One of the central questions here revolved around how our brains combine real-time sensory information — what we see, touch, taste, hear and smell — with our memories and previous experiences.
“Sometimes the [sensory] evidence you have to work with is bad, such as if it is dark and you’re trying to make out a particular shape,” said Dr. Constantinople. In those cases, she said, it may be better to rely more heavily on our previous experiences than senses.
“There’s a whole field of computational neuroscience called Bayesian inference that describes — in an elegant equation — how we combine expectations, called ‘priors,’ with sensory evidence,” Dr. Constantinople continued. “So, if the quality of sensory evidence is bad, you rely more on your priors, and vice versa.”
Our senses themselves also often work in concert, which is critical to survival. To demonstrate this, Dr. Lomvardas called four volunteers from the audience. Given blind folds and nose plugs, the volunteers were fed peanut butter, strawberries and onions in sequence and asked to guess what they ate. Without the aid of their eyes, nose or fingers, the volunteers often guessed wrong.
“This illustrates just how important sight, smell and touch is to our ability to taste our food,” said Dr. Lomvardas, who is also a professor of biochemistry and molecular biophysics and of neuroscience at Columbia’s Vagelos College of Physicians and Surgeons.
Drs. Seth (left) and Lomvardas, along with Vargas (center) demonstrate the integration of the taste, sight, smell and touch with audience volunteers (Credit: World Science Festival / Greg Kessler).
As a follow up, Dr. Lomvardas then demonstrated how our senses can be tricked. He gave another volunteer a tablet that dissolved in her mouth. After donning a blind fold and nose plugs, she was asked to take a sip of a mystery liquid. She described the drink as sweet, “like sweetened lemonade.”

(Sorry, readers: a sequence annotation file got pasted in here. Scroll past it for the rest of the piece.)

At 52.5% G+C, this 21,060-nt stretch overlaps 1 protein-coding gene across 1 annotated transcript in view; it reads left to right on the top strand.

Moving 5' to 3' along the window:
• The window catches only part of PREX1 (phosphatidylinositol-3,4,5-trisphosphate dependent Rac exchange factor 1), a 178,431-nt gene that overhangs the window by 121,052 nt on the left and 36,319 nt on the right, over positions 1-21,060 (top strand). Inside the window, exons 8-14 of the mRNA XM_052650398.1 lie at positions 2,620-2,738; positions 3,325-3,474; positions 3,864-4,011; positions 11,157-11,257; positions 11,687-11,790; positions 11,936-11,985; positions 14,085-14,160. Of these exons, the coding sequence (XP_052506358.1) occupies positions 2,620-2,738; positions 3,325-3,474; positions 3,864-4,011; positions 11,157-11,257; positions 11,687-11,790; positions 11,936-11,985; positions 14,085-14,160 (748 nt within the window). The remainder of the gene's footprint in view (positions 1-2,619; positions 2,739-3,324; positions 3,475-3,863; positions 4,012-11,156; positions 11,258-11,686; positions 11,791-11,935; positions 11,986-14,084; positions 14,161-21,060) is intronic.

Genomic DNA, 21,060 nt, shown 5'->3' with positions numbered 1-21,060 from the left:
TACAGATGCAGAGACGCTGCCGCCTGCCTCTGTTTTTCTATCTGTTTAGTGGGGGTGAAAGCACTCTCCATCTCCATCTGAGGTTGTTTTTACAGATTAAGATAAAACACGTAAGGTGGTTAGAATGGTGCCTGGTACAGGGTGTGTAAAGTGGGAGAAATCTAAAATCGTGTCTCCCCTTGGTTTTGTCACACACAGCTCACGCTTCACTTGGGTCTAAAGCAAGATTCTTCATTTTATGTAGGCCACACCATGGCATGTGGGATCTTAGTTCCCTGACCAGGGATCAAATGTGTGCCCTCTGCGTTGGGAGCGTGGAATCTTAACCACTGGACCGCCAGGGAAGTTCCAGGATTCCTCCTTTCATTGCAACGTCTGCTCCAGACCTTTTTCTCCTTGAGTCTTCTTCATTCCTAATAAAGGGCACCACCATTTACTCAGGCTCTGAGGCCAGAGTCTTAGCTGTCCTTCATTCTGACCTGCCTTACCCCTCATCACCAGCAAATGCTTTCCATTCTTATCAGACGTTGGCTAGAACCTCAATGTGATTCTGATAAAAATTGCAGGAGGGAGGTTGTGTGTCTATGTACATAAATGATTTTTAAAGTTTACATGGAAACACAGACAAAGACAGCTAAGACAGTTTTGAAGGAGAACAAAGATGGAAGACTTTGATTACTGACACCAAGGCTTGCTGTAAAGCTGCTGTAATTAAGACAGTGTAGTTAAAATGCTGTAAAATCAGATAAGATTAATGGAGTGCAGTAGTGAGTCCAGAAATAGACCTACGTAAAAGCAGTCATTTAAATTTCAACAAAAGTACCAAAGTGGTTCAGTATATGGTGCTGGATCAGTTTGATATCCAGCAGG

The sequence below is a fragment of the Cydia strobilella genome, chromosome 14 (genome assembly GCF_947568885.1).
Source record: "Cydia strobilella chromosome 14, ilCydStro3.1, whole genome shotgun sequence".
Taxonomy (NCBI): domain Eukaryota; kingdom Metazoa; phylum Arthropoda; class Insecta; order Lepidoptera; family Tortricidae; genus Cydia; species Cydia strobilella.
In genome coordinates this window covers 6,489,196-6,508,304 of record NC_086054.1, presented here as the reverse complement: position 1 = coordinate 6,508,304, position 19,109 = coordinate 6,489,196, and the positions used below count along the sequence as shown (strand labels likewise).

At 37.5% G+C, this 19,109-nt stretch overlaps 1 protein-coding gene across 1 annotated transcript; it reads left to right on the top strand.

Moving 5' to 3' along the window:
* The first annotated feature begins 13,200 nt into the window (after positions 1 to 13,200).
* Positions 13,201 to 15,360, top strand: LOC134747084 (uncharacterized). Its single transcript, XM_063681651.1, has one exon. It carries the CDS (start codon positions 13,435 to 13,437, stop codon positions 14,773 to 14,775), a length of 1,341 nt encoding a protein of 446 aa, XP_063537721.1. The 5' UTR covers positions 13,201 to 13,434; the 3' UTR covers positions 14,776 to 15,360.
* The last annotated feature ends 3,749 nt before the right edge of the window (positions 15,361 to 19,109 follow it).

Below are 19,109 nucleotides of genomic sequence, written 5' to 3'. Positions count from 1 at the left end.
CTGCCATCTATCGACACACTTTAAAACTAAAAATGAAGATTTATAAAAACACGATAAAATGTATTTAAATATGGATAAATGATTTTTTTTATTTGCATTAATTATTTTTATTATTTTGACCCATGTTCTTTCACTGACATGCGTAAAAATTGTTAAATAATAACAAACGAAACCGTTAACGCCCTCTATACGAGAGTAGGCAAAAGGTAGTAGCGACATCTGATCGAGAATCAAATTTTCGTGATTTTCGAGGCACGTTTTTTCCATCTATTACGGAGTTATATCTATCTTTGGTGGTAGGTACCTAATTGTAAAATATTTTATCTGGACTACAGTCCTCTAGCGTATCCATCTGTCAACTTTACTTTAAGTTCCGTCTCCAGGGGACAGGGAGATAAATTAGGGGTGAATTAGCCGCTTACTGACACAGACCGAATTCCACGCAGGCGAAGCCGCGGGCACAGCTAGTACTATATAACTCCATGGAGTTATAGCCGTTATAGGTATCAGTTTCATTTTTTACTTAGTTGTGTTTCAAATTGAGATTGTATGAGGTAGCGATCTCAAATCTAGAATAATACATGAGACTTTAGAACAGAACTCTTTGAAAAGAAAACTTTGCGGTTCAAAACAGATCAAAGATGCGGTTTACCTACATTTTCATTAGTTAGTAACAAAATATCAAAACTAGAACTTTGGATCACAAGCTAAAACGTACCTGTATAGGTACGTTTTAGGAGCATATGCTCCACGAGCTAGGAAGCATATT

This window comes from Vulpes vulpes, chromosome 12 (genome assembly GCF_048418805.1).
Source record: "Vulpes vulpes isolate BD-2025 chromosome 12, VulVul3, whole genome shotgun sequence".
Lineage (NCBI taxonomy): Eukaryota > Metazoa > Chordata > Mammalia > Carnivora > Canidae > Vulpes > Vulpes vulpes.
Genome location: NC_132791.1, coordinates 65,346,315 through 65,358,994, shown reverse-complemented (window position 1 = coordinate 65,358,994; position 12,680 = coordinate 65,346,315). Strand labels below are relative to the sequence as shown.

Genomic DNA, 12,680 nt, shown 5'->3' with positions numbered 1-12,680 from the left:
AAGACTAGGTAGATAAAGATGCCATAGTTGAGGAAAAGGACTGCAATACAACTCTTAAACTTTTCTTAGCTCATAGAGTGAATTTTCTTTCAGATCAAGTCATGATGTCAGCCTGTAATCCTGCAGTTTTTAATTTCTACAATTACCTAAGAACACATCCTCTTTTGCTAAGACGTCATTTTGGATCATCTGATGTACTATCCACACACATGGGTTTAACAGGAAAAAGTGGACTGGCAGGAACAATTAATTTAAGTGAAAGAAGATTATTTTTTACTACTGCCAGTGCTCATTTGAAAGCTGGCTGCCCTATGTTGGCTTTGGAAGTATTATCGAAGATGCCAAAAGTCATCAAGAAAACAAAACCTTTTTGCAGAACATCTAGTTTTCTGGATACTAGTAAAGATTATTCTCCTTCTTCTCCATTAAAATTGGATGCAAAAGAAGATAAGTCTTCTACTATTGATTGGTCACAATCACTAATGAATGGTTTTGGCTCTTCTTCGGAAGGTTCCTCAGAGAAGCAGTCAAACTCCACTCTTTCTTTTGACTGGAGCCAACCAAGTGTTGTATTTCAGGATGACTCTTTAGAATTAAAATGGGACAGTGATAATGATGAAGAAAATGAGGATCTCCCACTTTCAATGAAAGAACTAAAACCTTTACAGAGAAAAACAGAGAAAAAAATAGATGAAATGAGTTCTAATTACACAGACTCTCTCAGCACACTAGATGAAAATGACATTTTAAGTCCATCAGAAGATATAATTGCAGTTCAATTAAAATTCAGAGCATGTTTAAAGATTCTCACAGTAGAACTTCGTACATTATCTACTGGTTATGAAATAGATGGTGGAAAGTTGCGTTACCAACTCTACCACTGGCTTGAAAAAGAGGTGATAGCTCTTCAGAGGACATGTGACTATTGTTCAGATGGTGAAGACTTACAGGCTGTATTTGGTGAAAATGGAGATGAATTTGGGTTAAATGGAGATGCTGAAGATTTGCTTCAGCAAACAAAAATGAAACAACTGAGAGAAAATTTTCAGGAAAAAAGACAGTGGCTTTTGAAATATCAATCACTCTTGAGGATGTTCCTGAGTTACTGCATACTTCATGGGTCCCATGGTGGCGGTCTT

In fact, the volunteer had been sipping sour vinegar. The mystery tablet, it turned out, containing the chemical miraculin. Miraculin suppresses the tongue’s sour taste buds and boosts the sweet. This means that even the sourest of drinks, in this case, vinegar, tastes sweet — if only temporarily. The effect wears off after an hour, though Dr. Lomvardas added apologetically: “I hope you don’t have dinner plans after this.”
The conversation then turned to the more extreme examples of senses playing off each other, including a condition called synesthesia. Synesthesia exists in about 4% of the population, and occurs when one sense actually triggers another.
The most common type of this condition is called grapheme-color synesthesia, in which a person will always associate letters or words with a specific color. While the precise mechanisms that drive synesthesia are not yet known, Dr. Seth said that some evidence has suggested that this condition may in fact be present in all of us from birth, and is something that we “grow out of” as we get older.
As the evening concluded, the focus returned to fundamentals of the brain itself. And while the debate over the brain’s perception of reality may be unresolved, the panel were in awe of the feats that the brain can accomplish.
Indeed, the brain guides our most complex feelings of love, hate, guilt, morality — even the nature of our own reality. “But at the end of the day,” concluded Dr. Lomvardas, “our brains are simply a collection of cells, sending electrical signals back and forth to each other.”